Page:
In wet and wintry weather, all-season tires begin losing traction long before they appear worn-out, according to Consumer Reports’ testing. Tread depth is essential to disperse rainwater and slush, and claw at snow. As tires wear, this ability to hold the road confidently fades.
In CR’s tire tests, we started to see a decline in the performance of tires with half their tread depth still left—well before most drivers would consider replacement.
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This had the largest impact on snow traction, where acceleration fell about 14 percent, and on wet stopping distances, which increased by about 7 percent, compared with new versions of the same tires with full tread depth. All of the tires tested worked well in dry and temperate conditions.
The findings reinforce our recommendation that drivers use winter/snow tires if driving a lot in snow. These are specially formulated and constructed to provide maximum grip in snowy and icy conditions. Drivers should also be aware that tread depth has an impact on traction for these tires as well.
“Drivers in the snow belt should inspect their tires in the fall,” says Ryan Pszczolkowski, who runs the CR tire testing program. “We typically advise that shopping should begin when tires are down to 4/32 of an inch, but with snow, you want to make sure you have at least that tread depth in the middle of winter, even if that means replacing tires a bit earlier than you would during milder seasons.”
As part of a broader testing program, Consumer Reports also assesses about 50 tire models every year, numbering hundreds of individual tires. We put them through a dozen tests to come up with detailed ratings across many categories. These tests include not only track testing but also extensive tread wear testing. (See the latest tire ratings.)
To assess the impact of tread depth on winter traction, we compared the performance of three popular all-season tires—one set with a full tread and one with only half the tread left.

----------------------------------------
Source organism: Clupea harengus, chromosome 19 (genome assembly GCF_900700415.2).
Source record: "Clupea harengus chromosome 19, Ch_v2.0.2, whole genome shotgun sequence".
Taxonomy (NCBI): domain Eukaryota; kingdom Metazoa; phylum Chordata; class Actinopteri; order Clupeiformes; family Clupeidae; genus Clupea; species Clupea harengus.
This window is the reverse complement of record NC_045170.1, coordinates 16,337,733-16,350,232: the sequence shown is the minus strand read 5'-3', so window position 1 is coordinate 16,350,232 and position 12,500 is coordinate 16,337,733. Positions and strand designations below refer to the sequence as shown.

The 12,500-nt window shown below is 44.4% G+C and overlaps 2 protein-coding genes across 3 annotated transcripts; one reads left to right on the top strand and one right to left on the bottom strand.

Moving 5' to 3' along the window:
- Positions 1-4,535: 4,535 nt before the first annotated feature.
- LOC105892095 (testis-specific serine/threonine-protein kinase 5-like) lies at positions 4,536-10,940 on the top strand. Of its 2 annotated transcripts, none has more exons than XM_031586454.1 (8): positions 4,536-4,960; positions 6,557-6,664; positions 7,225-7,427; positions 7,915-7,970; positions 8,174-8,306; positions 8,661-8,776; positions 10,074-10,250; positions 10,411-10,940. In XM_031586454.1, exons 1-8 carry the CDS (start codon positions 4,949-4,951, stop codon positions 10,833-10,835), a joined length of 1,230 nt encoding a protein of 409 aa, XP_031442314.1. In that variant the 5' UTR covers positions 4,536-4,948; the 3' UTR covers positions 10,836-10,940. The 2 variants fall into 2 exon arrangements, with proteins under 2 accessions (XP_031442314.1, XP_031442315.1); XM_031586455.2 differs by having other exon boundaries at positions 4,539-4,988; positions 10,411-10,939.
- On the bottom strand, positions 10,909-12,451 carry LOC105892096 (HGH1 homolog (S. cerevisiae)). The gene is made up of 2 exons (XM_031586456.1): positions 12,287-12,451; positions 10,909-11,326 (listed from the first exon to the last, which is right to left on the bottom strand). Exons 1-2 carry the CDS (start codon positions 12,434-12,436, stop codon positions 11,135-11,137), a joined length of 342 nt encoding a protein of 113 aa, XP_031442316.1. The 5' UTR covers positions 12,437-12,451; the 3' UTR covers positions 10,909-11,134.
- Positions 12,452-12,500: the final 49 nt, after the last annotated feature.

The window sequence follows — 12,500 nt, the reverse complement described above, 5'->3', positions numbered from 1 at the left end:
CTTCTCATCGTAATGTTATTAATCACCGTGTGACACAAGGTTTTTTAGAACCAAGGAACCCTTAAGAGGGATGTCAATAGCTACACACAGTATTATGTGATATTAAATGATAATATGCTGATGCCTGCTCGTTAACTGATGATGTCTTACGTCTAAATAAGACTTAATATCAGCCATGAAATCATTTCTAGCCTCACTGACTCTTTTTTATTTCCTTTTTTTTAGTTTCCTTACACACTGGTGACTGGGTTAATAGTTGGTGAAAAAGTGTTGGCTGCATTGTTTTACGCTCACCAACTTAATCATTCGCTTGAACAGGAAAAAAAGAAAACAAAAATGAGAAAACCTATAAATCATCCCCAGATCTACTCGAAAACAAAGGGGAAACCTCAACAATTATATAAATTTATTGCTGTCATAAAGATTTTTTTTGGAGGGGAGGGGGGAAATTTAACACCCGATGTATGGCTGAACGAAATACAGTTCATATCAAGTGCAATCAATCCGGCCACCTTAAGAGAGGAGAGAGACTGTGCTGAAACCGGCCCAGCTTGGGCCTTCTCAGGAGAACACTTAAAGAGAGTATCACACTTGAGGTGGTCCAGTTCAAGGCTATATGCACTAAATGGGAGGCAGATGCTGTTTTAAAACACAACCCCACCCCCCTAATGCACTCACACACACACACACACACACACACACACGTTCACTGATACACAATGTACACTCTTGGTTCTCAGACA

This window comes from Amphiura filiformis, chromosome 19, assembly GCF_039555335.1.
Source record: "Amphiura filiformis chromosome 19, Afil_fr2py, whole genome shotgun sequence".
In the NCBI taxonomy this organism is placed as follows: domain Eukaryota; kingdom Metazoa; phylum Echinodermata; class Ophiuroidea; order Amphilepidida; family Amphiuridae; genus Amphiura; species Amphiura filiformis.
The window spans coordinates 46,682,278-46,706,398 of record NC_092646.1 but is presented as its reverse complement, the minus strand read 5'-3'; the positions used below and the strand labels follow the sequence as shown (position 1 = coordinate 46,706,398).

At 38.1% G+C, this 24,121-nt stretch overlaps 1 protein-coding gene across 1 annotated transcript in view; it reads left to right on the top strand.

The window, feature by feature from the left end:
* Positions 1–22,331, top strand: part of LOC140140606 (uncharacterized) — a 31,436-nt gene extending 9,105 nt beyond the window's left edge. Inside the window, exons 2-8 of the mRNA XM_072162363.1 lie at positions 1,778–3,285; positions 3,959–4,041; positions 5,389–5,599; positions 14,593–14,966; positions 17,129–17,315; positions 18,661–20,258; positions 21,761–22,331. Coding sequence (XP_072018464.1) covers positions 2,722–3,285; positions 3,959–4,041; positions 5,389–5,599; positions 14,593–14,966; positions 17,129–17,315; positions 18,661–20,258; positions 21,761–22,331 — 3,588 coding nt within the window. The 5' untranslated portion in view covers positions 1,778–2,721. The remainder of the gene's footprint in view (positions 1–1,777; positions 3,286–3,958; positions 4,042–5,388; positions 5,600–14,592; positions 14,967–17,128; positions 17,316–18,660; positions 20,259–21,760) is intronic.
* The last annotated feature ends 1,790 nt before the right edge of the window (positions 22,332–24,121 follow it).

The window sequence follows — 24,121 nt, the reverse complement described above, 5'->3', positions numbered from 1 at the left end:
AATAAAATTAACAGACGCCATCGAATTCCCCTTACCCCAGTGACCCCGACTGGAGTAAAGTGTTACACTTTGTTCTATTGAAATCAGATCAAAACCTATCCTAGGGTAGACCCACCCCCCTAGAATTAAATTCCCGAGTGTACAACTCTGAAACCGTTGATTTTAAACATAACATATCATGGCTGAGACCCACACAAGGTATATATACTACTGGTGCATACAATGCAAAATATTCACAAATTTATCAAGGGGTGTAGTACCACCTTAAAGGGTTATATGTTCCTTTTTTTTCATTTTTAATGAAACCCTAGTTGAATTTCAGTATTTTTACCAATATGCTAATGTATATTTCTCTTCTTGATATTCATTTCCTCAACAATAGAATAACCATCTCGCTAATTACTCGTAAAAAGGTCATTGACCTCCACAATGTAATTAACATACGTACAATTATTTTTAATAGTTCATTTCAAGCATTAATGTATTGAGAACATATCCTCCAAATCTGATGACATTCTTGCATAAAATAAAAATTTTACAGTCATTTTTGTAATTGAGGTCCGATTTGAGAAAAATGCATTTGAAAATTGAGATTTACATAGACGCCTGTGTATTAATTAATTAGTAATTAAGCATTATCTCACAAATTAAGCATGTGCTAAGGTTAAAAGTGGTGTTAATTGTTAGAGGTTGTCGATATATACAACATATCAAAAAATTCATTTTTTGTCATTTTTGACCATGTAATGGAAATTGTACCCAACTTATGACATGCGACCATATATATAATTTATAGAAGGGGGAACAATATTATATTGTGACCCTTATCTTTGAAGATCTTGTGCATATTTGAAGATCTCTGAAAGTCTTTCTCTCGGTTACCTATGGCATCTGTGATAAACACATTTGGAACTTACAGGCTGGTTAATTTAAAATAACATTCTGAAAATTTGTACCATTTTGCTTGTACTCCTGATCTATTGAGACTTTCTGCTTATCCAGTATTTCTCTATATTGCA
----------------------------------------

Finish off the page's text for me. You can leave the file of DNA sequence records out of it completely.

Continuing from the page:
We shaved tires to about a half-tread depth to simulate a used tire with a lot of life left in it. We tested by accelerating on snow and braking on wet surfaces to assess traction.
We also tracked the speeds at which the tires started to skim or hydroplane on standing water on a road at our Auto Test Center. And we went to a local ice rink to measure stopping distance on ice.
The results show a decline in performance that consumers may experience before the tires are worn-out.
A tire with a half-tread depth usually has 5/32 to 6/32 of an inch remaining. Tires are worn-out when they reach 2/32 of an inch, but you don’t need to go that low to see a substantial decline in performance on slick (wet, snowy, or icy) surfaces.
On average with the half-tread tires, there was:
- A 14 percent decline in snow traction (based on the measured distance that it takes a vehicle to get up to speed).
- An 8 percent loss in hydroplaning resistance (based on the observed speed at which hydroplaning first occurred driving through standing water at our test track in Connecticut).
- A 7 percent loss in wet braking (based on the stopping distance from 60 mph on a wet surface, measured at our test track).
- A small loss in braking ability on ice (based on the stopping distance from 10 mph on the surface of a Connecticut ice rink).
To monitor your tire’s tread depth, buy a tread-depth gauge from an auto parts store, or simply use a quarter to judge whether the tires need replacing. If the top of George Washington’s head is just visible when placed head first in a tread groove, the tread has about 4/32 of an inch depth. That’s enough to offer some all-weather grip, but you’ll want to start shopping for replacements. Certainly when any tire groove is at 2/32 of an inch, it’s worn-out and needs immediate replacement. You can check by using a penny; the distance between the top of Abraham Lincoln’s head is 2/32 of an inch.
All-season tires perform well for more modest snow conditions. But as the test results show, if the tires are more than half-worn, you may want to wait out the snow storm until the roads have been cleared.
Knowing that winter is coming, even if the tires are at 5/32 in the fall, you should start shopping. Winter-friendly tires tend to get harder to find as the year winds down, and we have seen supplies disrupted during the pandemic. This means a tire store may need to order the tires for you, and deals may be harder to come by.
See our tire buying guide and ratings